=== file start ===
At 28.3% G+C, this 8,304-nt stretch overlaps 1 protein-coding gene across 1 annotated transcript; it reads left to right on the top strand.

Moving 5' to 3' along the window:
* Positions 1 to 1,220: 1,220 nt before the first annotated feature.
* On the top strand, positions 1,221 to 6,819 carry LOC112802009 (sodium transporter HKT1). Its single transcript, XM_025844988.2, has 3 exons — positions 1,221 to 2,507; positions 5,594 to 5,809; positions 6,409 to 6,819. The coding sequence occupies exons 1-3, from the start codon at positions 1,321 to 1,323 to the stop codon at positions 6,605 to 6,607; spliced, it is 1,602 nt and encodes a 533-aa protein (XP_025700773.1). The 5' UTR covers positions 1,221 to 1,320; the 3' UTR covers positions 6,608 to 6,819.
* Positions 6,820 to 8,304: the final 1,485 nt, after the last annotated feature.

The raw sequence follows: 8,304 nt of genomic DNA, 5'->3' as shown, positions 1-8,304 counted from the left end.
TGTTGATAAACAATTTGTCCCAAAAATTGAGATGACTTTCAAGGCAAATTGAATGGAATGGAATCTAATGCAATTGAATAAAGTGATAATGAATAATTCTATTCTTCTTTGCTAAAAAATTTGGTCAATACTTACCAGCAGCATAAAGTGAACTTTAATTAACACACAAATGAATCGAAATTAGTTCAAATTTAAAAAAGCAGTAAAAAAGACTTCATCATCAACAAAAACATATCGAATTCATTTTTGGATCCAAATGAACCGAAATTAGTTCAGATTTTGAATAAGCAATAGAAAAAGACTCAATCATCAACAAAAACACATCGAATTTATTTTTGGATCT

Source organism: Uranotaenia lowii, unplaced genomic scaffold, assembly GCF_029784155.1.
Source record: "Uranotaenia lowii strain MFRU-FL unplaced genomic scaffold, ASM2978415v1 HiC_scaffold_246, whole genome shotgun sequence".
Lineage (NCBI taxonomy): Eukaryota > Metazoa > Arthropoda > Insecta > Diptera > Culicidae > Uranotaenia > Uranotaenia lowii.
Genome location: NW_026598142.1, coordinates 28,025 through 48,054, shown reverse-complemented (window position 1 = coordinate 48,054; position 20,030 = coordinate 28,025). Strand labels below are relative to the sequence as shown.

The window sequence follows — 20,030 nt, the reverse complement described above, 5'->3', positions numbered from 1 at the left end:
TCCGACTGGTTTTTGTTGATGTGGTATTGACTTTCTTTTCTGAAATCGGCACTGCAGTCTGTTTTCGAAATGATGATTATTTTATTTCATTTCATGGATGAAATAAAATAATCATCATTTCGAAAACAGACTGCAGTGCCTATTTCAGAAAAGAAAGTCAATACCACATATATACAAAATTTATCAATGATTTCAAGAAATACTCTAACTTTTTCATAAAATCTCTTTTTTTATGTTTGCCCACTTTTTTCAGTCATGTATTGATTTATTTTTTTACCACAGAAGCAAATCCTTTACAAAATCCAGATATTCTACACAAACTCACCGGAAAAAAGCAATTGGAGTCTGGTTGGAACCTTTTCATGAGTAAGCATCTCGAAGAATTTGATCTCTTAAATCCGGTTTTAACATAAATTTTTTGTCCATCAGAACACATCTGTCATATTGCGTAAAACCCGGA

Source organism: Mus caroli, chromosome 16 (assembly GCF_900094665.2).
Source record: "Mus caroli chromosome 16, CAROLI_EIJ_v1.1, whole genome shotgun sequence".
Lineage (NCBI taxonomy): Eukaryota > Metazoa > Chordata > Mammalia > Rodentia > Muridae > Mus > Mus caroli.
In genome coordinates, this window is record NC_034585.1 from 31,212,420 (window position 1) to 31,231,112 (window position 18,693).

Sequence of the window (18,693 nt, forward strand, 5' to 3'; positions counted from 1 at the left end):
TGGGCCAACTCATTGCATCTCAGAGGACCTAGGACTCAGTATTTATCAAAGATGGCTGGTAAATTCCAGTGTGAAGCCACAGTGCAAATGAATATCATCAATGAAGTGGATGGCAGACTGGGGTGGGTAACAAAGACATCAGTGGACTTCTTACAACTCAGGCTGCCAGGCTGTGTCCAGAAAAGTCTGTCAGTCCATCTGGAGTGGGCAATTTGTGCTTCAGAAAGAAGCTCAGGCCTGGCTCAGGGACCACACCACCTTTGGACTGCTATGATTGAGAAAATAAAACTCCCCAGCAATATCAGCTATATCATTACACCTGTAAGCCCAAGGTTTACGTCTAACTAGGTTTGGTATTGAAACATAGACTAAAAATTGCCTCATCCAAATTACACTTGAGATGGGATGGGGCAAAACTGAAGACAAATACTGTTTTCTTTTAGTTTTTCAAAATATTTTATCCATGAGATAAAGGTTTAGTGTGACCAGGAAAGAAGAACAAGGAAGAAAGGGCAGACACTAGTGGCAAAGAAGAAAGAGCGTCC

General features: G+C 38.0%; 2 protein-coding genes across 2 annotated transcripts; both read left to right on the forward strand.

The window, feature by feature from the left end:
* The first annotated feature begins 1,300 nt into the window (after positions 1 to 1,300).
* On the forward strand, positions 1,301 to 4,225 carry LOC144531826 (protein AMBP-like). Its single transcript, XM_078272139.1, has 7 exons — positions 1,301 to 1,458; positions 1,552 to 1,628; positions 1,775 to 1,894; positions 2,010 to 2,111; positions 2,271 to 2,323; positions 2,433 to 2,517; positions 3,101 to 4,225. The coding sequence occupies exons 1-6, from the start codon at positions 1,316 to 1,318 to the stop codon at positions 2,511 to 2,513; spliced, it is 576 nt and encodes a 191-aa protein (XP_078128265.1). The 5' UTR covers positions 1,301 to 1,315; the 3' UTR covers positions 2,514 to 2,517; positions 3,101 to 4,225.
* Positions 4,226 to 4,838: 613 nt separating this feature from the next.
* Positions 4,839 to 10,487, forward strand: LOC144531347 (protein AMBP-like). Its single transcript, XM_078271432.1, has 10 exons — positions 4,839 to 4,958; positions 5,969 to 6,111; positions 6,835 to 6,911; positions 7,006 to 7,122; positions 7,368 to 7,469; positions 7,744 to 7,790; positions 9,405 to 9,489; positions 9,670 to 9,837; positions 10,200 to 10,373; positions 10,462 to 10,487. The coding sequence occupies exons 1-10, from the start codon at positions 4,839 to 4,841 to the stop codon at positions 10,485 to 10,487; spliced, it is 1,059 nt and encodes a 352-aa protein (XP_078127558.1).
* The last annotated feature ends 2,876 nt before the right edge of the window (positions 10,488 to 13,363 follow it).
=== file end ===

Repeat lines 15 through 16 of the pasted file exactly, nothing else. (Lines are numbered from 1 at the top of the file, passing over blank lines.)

Source record: "Mus caroli chromosome 16, CAROLI_EIJ_v1.1, whole genome shotgun sequence".
Lineage (NCBI taxonomy): Eukaryota > Metazoa > Chordata > Mammalia > Rodentia > Muridae > Mus > Mus caroli.